Hayden Paddon, the young rally driver from Geraldine in New Zealand's South Island, lines up for his first run in the Japanese round of the World Rally Championship on 10 September.

Paddon is currently third in the Production World Rally Championship category and is gunning for maximum points from the Japanese event to give him top-equal points in his first attempt at the global WRC feeder series.

The talented Kiwi tackles Rally Japan in his own Mitsubishi Lancer EVO IX and, with co-driver John Kennard, forms one of the top teams in the Production World Rally Championship category at this event.

Even though it's the first time Paddon will drive the rally route on Japan's Hokkaido Island, he and Kennard will continue their process of thorough preparation and seamless teamwork just as they have in each of the rallies they've tackled for the first time this season. After a well-deserved second place at the most recent PWRC round in Germany, the two-time New Zealand rally champion has demonstrated increasing confidence and pace in every world championship rally he's contested this year.

While aiming to improve his position in the production category, Paddon must take into account other top PWRC competitors like former PWRC champion Japanese driver Toshi Arai, who's currently fourth, and Patrick Flodin, who's currently second.

"Toshi Arai, being on home turf, will be very fast. Also Patrick Flodin, who is ahead of us in the championship, has done the event before and is also very quick. So it will be a tough battle to get that maximum 25 points for the top PWRC slot, but that's our goal.

"If we can achieve that objective, we go into the final two rounds tied at the top of the table with current leader Armindo Araújo who is not doing this event, which puts us in a very strong position for the overall PWRC title, especially as both Flodin and Araújo have only two more PWRC events to do while we have three, including this one.

"But without getting too far ahead of ourselves, winning here will be like trying to win in Finland, so we certainly have a challenge ahead. But I am confident; I know that car will be good so I feel we have a good chance to do well."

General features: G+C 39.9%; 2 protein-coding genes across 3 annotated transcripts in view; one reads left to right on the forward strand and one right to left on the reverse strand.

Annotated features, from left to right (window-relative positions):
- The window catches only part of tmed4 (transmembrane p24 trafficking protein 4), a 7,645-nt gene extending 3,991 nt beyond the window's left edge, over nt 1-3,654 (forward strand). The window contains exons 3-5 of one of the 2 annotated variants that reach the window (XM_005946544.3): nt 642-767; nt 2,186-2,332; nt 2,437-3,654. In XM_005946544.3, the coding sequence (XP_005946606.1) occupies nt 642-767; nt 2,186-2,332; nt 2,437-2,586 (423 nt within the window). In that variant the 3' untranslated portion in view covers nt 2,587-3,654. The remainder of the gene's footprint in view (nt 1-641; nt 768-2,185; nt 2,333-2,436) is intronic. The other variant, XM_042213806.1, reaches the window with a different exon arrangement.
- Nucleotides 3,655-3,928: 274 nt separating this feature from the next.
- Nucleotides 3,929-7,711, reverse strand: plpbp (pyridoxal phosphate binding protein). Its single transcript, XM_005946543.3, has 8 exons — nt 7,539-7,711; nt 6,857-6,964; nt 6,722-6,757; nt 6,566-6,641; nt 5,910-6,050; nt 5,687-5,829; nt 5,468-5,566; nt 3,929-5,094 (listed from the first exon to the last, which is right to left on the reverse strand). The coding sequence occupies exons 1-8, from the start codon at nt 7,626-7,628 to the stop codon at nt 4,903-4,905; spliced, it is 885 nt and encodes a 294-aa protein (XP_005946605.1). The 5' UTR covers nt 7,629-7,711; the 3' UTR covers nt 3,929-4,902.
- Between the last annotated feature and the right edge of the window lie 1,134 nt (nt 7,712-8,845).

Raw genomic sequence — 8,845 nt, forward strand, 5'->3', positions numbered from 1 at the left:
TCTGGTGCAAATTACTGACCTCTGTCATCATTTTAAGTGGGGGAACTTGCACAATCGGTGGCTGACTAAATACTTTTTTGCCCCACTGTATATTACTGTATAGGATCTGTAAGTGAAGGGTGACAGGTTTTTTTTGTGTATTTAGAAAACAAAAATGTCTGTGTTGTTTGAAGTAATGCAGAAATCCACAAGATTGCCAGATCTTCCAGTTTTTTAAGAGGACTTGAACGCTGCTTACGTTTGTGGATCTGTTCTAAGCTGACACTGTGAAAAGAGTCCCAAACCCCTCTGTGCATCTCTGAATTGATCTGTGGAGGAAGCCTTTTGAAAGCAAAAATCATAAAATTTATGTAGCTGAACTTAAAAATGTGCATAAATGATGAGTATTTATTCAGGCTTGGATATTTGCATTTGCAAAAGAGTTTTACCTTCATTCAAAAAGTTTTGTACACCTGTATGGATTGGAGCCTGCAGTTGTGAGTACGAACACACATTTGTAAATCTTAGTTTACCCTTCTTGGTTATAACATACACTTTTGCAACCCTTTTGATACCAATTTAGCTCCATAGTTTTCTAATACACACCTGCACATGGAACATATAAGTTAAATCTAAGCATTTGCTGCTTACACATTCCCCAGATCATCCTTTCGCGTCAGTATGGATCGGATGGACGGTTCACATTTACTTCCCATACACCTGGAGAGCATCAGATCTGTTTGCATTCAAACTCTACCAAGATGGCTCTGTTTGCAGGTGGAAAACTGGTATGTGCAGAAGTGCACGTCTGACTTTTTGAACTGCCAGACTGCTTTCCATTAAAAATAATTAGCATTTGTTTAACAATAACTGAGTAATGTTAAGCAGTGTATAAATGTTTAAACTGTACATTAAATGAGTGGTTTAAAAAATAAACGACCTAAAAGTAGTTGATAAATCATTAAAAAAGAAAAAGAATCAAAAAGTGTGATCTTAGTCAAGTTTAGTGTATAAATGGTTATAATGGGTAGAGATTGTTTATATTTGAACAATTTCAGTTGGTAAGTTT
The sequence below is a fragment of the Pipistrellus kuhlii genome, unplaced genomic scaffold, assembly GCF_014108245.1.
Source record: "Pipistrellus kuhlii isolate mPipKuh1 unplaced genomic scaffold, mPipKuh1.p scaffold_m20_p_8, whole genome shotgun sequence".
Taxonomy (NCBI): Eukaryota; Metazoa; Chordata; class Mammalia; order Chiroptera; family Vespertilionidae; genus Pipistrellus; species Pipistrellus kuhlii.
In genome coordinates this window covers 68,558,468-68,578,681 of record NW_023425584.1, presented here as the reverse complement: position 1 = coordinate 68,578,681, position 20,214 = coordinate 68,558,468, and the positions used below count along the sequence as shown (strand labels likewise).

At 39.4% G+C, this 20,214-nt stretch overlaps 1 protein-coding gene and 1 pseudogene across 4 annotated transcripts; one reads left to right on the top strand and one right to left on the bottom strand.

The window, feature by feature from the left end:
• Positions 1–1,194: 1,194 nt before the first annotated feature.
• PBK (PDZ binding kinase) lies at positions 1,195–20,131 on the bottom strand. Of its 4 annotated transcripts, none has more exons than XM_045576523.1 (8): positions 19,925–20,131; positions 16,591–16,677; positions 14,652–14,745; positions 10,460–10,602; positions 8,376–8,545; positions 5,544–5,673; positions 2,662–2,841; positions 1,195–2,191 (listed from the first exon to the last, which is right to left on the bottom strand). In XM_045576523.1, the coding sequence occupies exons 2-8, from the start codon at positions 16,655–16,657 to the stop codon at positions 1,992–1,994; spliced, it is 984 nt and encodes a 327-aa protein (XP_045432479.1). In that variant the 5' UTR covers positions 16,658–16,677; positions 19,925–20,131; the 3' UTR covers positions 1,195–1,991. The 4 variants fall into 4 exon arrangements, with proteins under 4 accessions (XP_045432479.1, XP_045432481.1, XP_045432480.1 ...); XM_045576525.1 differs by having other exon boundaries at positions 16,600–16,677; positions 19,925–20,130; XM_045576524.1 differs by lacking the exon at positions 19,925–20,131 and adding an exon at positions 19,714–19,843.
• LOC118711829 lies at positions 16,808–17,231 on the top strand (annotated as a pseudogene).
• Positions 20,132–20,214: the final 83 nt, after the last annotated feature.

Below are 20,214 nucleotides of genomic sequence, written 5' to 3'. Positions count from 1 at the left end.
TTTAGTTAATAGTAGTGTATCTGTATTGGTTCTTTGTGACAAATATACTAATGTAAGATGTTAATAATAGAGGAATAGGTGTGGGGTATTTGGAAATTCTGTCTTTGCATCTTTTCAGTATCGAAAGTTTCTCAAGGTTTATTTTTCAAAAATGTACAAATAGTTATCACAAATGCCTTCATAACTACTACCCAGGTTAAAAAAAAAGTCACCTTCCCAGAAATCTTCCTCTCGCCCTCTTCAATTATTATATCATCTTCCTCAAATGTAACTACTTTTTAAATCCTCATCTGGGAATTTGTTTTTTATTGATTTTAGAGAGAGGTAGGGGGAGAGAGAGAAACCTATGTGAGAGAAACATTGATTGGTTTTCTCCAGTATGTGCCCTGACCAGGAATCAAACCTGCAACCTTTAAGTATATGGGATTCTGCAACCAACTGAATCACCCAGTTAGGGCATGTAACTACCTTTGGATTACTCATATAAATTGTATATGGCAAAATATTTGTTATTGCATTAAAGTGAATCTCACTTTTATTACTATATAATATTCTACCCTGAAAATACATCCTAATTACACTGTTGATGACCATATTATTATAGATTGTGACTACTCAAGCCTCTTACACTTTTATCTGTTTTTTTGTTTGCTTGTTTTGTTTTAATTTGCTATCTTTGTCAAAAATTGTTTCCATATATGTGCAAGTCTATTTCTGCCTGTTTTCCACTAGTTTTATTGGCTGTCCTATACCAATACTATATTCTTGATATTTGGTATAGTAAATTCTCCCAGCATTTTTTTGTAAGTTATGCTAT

This year, Paddon has been competing as a Pirelli Star Driver, a world-wide driver development programme which offers five young drivers the chance to contest six WRC events. Four of these PSD events count for the PWRC, but drivers need to compete in a minimum of six PWRC events. Paddon contested Rally New Zealand - winning the production category - and now Rally Japan is the second of the events that Paddon and his Team Green crew are contesting in their own right. This sees Paddon back in his own championship-winning Mitsubishi, which was shipped to Japan after the team won another New Zealand event, the International Rally of Whangarei, in July.

"It's good to be back in the EVO IX. It's like an old glove and just a really nice car to drive. Before the car left New Zealand, it had a major rebuild. To help with parts allocation (given our modest budget) we ran a lot of older parts on the car for Whangarei but, for Japan, we have all the newer bits on and the whole team has done a great job in rebuilding the car in the short space of time we had before the shipping deadline. We've also further developed the car's set-up, particularly with the suspension and diff maps, for the rougher conditions we expect to encounter in Japan."

Paddon says the weather in Japan has been very hot recently. "But it's also hurricane season, so the weather can turn in the blink of an eye. When the roads are wet, they tend to cut up a lot and become very rutted. We will just have to deal with those conditions if they occur, but generally the roads look nice - fast and narrow in places. Any gravel under the wheels is always good!"

Rally Japan starts with one of the most spectacular super special stages of the year, which run inside and outside the futuristic-looking Sapporo Dome sports stadium twice on the Thursday evening. Day one and day two take competitors to the south of rally HQ at the Sapporo Dome with day three's stages to the north-east with a total of 303.54 competitive kilometres.

Paddon says that this year, as a Pirelli Star Driver and his PWRC campaign as a whole, has been fantastic so far. "The amount I have learned and have developed as a driver has been incredible. The amazing thing is to think that we have done only half of our PWRC campaign - three of six rounds - so there is still a long way to go for us. Our eyes are certainly still on winning the PWRC as we have a good platform to work off for the second half of the season."
Get full, exclusive access for only $6.55/month.
  • Full access
  • Exclusive news
  • Store & Tour discounts

Show Your Support


Recent Posts